Lieutenant Deputy Inspector who pepper-sprayed a kettled, defenseless woman has been identified as Anthony Bologna. He was IDed, in part, by a lawyer representing one of the people Bologna improperly arrested during the 2004 RNC.
The Guardian has learned that the officer, named by activists as deputy inspector Anthony Bologna, stands accused of false arrest and civil rights violations in a claim brought by a protester involved in the 2004 demonstrations at the Republican national convention.
Alan Levine, a civil rights lawyer representing Post A Posr, a protester at the 2004 event, told the Guardian that he filed an action against Bologna and another officer, Tulio Camejo, in 2007. The case, filed at the New York Southern District Court, is expected to be heard next year.
The lawyer said Posr was arrested on 31 August 2004, after he approached the driver of a Volkswagen festooned with anti-abortion slogans.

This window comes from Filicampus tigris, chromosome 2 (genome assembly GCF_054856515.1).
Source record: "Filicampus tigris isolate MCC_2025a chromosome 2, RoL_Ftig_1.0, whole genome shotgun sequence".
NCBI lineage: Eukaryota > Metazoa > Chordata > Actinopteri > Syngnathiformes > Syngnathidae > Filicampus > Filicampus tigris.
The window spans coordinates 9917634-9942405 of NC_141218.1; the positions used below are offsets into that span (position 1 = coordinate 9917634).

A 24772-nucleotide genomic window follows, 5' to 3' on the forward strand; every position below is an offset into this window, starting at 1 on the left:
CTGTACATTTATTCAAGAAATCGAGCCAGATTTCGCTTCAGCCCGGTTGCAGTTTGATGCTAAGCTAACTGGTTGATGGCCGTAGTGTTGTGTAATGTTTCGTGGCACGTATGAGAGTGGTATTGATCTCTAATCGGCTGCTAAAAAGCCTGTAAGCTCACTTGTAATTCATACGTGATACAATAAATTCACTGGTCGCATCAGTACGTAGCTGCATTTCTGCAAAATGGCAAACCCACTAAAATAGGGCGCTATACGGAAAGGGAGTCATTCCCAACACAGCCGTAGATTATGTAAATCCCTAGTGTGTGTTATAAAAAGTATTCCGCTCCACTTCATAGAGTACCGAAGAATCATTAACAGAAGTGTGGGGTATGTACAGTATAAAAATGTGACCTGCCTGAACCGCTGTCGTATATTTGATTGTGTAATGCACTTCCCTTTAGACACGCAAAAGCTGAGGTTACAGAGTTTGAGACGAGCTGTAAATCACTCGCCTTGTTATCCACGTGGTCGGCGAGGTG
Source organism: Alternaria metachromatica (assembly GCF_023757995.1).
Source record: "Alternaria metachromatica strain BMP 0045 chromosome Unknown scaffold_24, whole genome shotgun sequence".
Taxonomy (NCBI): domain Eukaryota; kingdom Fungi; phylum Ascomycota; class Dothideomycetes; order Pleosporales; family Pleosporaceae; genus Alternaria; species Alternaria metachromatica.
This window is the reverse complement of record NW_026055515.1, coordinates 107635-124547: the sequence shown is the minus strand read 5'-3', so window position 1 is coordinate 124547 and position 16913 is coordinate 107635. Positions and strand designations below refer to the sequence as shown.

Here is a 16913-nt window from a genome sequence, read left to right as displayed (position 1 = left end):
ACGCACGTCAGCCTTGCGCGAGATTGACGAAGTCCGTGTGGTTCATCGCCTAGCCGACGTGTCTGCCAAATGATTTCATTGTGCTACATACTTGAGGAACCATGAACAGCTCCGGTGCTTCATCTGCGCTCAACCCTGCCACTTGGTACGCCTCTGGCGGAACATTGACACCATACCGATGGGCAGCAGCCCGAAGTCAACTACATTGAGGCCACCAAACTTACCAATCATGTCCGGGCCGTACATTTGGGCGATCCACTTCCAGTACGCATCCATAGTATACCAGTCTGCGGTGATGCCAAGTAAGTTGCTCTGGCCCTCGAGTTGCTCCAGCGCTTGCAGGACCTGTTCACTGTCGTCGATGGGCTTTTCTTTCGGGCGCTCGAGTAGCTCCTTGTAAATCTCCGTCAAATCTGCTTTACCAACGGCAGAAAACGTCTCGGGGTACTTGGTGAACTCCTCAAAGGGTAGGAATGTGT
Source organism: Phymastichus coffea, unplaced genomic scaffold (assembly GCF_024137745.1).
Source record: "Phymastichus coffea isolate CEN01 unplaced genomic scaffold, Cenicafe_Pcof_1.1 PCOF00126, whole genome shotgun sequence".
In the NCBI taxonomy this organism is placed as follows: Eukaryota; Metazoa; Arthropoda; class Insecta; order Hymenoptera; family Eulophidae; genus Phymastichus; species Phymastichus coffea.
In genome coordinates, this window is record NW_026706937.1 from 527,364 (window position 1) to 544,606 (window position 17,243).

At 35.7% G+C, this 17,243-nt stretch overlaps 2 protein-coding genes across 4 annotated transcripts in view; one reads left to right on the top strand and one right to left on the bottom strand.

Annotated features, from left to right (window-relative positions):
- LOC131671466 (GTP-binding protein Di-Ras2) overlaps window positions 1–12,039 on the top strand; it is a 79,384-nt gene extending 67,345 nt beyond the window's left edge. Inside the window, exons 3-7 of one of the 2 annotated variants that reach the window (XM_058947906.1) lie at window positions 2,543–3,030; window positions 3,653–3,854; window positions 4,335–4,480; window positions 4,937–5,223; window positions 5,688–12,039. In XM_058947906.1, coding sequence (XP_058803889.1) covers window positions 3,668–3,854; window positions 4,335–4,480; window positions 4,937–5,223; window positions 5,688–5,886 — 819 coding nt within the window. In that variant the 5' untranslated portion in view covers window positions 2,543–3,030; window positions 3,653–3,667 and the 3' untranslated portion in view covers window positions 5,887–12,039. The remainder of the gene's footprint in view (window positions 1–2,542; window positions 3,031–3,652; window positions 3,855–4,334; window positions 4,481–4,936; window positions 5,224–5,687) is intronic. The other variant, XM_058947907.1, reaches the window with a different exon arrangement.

Levine said: “Police contend that Posr hit the man with a rolled-up newspaper. He said he was just talking to the guy. Bologna ordered another officer, Camejo, to arrest Posr.”
Posr was charged with two counts of disorderly conduct and one count of second degree harassment, and held until September 2. On November 8, all charges against him were dropped.
Levine said that, in a departure from normal police procedure, his client was held in a special detention facility, at Pier 57, where he and others arrested were held until the protests were over.
It sounds like this guy is using his badge to legally and physically abuse people whose politics he disagrees with–someone politically debating choice in 2004 and a woman opposing MOTU power this weekend.
I don’t expect Ray Kelly to do anything about such an abusive officer on his staff (in any case, the union would presumably defend Bologna if Kelly tried to fire him). But so long as he remains on the force, we have a name and a face to personify the NYPD’s brutality: Anthony Bologna.
Update: Bologna’s rank fixed. One of the women who got partly sprayed by him apparently incorrectly used that rank. h/t Cynthia Kouril.